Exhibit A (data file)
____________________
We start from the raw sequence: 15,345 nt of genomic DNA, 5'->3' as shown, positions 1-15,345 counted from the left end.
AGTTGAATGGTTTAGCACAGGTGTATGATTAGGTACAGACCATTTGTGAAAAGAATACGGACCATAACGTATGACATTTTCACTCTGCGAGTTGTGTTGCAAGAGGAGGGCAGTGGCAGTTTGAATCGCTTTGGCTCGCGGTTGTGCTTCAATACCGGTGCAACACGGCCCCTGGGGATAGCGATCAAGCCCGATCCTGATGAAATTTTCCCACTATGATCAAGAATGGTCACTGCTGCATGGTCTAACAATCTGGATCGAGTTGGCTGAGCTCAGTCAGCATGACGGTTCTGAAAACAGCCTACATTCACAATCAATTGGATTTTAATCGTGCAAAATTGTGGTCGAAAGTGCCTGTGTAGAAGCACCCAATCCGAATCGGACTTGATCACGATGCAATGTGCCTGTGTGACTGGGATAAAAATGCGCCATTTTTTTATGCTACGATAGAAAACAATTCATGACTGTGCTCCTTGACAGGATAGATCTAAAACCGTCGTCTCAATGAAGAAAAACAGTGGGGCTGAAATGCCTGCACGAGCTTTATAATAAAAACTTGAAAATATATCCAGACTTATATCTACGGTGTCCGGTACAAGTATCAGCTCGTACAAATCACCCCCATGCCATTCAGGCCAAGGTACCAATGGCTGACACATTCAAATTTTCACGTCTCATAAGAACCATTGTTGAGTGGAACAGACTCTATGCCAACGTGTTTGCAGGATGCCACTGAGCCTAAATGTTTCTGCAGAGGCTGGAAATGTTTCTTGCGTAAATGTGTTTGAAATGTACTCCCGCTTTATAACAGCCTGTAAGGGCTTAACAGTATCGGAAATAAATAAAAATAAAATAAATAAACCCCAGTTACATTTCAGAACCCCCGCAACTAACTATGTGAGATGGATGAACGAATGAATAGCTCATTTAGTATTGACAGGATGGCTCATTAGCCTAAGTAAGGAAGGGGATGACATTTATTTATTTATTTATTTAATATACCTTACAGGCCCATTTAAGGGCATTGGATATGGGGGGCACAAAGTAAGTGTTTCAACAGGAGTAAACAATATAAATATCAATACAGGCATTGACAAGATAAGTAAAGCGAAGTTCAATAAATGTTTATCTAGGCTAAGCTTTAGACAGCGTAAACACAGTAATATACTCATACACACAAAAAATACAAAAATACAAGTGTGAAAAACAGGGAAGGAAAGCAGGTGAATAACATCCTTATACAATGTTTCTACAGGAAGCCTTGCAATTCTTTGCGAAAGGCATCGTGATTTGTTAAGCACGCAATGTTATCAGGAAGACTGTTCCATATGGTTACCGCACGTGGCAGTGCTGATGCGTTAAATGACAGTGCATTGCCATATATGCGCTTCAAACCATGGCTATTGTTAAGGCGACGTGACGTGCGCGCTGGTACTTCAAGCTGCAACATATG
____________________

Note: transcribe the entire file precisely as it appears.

We start from the raw sequence: 15,345 nt of genomic DNA, 5'->3' as shown, positions 1-15,345 counted from the left end.
AGTTGAATGGTTTAGCACAGGTGTATGATTAGGTACAGACCATTTGTGAAAAGAATACGGACCATAACGTATGACATTTTCACTCTGCGAGTTGTGTTGCAAGAGGAGGGCAGTGGCAGTTTGAATCGCTTTGGCTCGCGGTTGTGCTTCAATACCGGTGCAACACGGCCCCTGGGGATAGCGATCAAGCCCGATCCTGATGAAATTTTCCCACTATGATCAAGAATGGTCACTGCTGCATGGTCTAACAATCTGGATCGAGTTGGCTGAGCTCAGTCAGCATGACGGTTCTGAAAACAGCCTACATTCACAATCAATTGGATTTTAATCGTGCAAAATTGTGGTCGAAAGTGCCTGTGTAGAAGCACCCAATCCGAATCGGACTTGATCACGATGCAATGTGCCTGTGTGACTGGGATAAAAATGCGCCATTTTTTTATGCTACGATAGAAAACAATTCATGACTGTGCTCCTTGACAGGATAGATCTAAAACCGTCGTCTCAATGAAGAAAAACAGTGGGGCTGAAATGCCTGCACGAGCTTTATAATAAAAACTTGAAAATATATCCAGACTTATATCTACGGTGTCCGGTACAAGTATCAGCTCGTACAAATCACCCCCATGCCATTCAGGCCAAGGTACCAATGGCTGACACATTCAAATTTTCACGTCTCATAAGAACCATTGTTGAGTGGAACAGACTCTATGCCAACGTGTTTGCAGGATGCCACTGAGCCTAAATGTTTCTGCAGAGGCTGGAAATGTTTCTTGCGTAAATGTGTTTGAAATGTACTCCCGCTTTATAACAGCCTGTAAGGGCTTAACAGTATCGGAAATAAATAAAAATAAAATAAATAAACCCCAGTTACATTTCAGAACCCCCGCAACTAACTATGTGAGATGGATGAACGAATGAATAGCTCATTTAGTATTGACAGGATGGCTCATTAGCCTAAGTAAGGAAGGGGATGACATTTATTTATTTATTTATTTAATATACCTTACAGGCCCATTTAAGGGCATTGGATATGGGGGGCACAAAGTAAGTGTTTCAACAGGAGTAAACAATATAAATATCAATACAGGCATTGACAAGATAAGTAAAGCGAAGTTCAATAAATGTTTATCTAGGCTAAGCTTTAGACAGCGTAAACACAGTAATATACTCATACACACAAAAAATACAAAAATACAAGTGTGAAAAACAGGGAAGGAAAGCAGGTGAATAACATCCTTATACAATGTTTCTACAGGAAGCCTTGCAATTCTTTGCGAAAGGCATCGTGATTTGTTAAGCACGCAATGTTATCAGGAAGACTGTTCCATATGGTTACCGCACGTGGCAGTGCTGATGCGTTAAATGACAGTGCATTGCCATATATGCGCTTCAAACCATGGCTATTGTTAAGGCGACGTGACGTGCGCGCTGGTACTTCAAGCTGCAACATATG